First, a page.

As a genetic counselor, I have always been fascinated with twins. When I meet twins, I love to talk to them and find out how similar and dissimilar they are. In the case of identical twins, I simply marvel at nature and how something so unique can happen. With fraternal twins, they are no different than siblings genetically, but I am amazed to sense the bond they share whether identical or fraternal.
I am also a huge hockey fan. I love the Montreal Canadiens and the fascination with this sport stems from pure skill on ice. I am a big fan of players from the Nordics. My two all-time favorite players are Finnish (Temmu Selanne and Saku Koivu), I think Swedish hockey players have a calmness that make them great leaders (Nicklas Lidstron, Mats Sundin, Daniel Alfredsson, Borje Salming, Markus Naslund, Peter Forsberg).
When two baby faced twins, Daniel and Henrik Sedin were drafted by the Vancouver Canucks in 1999 in a crafty draft maneuver to keep the skilled twins on the same team, I wondered if this was hype or reality. Daniel was drafted second and Henrik third. Naturally, Daniel wore the number 22 and Henrik 33. My fascination and curiosity began. How would the identical twins do? Would they be truly identical on the ice? Genetics and biology had just met hockey. What would happen? Scientifically, identical twins (monozygotic) develop from one zygote, which splits and forms two embryos. Monozygotic twins occur in births for 3 in every 1000 deliveries globally. Monozygotic twins are always of the same sex and are genetically very similar as the two embryos are the result of a single egg and sperm. However, genetically, they are not exactly the same owing to single nucleotide polymorphisms as well as epigenetic modifications which can be caused by environmental factors.
Seventeen years into their NHL career, I have more questions than answers. Some mindboggling facts:
- Henrik and Daniel have played nearly the same amount of games (1329 and 1305 respectively after seventeen NHL seasons).
- They have nearly the same number of points (1070 and 1041 respectively)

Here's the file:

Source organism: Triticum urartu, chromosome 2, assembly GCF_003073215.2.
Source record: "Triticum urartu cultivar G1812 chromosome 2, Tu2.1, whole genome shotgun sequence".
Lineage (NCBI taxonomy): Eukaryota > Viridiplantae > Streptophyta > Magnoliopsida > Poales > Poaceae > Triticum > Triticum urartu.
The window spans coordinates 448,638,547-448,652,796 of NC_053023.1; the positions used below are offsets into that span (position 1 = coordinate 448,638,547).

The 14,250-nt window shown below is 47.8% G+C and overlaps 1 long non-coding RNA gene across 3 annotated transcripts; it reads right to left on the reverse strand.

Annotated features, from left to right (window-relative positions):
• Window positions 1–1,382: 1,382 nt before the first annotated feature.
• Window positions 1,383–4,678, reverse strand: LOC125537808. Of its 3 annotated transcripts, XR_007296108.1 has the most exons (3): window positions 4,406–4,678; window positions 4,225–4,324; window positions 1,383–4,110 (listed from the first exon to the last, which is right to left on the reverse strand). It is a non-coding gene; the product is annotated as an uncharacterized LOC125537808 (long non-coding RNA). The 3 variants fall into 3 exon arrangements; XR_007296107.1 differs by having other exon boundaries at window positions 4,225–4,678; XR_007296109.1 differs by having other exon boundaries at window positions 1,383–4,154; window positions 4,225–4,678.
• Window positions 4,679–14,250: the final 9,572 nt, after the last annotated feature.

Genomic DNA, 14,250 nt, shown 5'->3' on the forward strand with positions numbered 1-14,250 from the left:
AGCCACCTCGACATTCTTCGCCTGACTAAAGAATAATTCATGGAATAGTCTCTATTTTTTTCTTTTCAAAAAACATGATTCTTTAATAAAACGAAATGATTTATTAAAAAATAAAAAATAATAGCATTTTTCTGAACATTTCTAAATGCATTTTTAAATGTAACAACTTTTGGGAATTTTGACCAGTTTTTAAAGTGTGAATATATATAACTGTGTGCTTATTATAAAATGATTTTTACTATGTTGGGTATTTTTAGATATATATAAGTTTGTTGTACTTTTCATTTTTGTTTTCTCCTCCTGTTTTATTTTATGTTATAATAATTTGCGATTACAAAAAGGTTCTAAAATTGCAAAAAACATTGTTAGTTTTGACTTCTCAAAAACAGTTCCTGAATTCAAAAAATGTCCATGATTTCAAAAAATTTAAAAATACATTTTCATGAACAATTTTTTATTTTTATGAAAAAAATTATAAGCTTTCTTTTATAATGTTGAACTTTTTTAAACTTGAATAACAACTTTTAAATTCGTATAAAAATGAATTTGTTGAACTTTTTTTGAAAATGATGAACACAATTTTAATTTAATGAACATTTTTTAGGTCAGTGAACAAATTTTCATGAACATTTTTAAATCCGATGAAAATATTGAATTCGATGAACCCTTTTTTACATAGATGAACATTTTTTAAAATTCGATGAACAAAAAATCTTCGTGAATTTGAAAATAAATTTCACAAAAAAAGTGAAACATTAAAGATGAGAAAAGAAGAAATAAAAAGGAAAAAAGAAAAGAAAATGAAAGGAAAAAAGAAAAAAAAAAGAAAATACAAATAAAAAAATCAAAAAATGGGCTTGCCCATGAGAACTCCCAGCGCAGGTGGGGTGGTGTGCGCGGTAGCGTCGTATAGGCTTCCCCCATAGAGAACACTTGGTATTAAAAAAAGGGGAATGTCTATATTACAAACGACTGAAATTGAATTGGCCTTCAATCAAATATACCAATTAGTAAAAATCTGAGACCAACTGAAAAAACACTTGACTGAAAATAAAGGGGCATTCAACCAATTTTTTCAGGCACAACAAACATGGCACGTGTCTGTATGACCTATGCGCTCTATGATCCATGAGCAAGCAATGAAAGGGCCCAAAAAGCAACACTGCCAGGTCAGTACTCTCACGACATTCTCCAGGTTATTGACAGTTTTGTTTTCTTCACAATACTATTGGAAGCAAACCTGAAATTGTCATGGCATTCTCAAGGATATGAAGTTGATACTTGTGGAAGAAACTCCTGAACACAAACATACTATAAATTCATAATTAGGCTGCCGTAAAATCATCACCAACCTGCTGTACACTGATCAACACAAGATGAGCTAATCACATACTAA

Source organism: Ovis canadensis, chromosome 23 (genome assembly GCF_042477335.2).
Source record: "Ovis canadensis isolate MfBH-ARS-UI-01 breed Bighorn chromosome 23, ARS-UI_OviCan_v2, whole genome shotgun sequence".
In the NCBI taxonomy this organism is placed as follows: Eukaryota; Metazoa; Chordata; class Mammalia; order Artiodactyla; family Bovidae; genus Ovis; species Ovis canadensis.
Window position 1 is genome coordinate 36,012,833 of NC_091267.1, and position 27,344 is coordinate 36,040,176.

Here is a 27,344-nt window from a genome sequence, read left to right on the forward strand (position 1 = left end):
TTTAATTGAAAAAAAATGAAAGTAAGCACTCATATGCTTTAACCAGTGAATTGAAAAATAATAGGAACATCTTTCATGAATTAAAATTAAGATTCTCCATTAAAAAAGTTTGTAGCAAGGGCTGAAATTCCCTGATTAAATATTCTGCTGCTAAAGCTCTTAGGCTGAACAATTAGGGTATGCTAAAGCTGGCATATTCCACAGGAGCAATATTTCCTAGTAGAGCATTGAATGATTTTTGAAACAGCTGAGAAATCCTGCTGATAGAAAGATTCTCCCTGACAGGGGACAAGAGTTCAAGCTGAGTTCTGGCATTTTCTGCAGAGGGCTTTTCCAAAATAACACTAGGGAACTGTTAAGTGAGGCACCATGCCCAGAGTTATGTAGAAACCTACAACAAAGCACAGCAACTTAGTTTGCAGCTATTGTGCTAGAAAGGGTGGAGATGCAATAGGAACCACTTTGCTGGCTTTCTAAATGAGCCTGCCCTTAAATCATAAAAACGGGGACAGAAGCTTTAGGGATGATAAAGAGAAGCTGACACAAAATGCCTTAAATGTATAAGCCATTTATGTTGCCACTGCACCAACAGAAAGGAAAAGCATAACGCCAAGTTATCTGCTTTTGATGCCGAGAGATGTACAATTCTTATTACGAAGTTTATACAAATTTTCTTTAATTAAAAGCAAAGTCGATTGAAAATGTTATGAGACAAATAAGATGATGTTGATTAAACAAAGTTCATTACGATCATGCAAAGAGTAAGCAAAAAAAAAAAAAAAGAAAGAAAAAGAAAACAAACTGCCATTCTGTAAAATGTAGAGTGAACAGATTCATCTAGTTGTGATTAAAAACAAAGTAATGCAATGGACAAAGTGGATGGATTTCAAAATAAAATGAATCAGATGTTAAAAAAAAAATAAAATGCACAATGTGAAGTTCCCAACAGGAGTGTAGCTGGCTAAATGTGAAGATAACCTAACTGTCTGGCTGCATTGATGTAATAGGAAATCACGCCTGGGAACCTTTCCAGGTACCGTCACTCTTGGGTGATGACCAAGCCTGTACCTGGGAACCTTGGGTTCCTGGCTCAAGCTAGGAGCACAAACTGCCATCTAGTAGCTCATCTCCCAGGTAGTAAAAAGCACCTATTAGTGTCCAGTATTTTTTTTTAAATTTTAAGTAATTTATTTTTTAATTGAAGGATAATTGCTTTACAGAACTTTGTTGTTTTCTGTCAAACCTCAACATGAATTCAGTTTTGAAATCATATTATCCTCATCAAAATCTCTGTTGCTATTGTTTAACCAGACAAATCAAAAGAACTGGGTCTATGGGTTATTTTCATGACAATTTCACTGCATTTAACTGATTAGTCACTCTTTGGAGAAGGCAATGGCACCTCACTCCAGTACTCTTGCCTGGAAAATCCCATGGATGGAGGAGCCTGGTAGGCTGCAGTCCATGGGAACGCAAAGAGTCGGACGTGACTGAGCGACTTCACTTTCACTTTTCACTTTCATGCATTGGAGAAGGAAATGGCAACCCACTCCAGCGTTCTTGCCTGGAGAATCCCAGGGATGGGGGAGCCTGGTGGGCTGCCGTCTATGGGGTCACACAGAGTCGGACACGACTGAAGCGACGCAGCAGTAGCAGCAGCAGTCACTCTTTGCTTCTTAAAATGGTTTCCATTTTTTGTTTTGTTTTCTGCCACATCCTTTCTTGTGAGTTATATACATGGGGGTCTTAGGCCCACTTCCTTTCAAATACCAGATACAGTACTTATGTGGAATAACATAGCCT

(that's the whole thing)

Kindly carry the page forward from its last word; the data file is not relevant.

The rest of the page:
- They are the only sibling pair in the NHL to have scored more than 1000 points each as well doing so for the same organization
- Daniel was the scorer and Henrik the passer. 744 times the twins were involved in the same goal. It was uncanny, Henrik passed, Daniel scored. Yet the more curious point was one had more goals and the other more assists, but their points totals was almost the same. It was like they knew where each exactly was. Their long time ex- teammate Alex Burrows said “they don’t really talk on the ice. Its only sounds, and it sounds like dolphins”.
Fittingly, in the last home game on Canucks ice, Daniel scored twice, assisted by you guessed it…Henrik. It gets more interesting. The first goal scored by Daniel was scored at .33 seconds into the second period. The overtime winner scored by Daniel? At 2.33 into overtime. Coincidence given Henrik’s number is 33?
I am intrigued by how a set of identical twins born six minutes apart make it to the NHL, get drafted one after the other, and pretty much play the same number of games and score the same number of points after seventeen years, and yet do so by one scoring and the other assisting on each other’s goals. Were there some epigenetic changes that rendered one to have more skill passing and the other more skill shooting? Were there polymorphisms in their DNA that gave each complementary skills? Did their DNA similarity give them that innate ability of “nearly” being the same and instinctively finding each other on the ice? Were how they were raised in Sweden part of the reason? We will never know. These amazing twins story culminated on April 7th when the Sedin twins played their final game.
Apart from delighting hockey fans with stunning chemistry on the ice, I am especially grateful for following this amazing pair of twins where genetics, biology and hockey all collided for seventeen years. There may never be such a pair again but we can dream.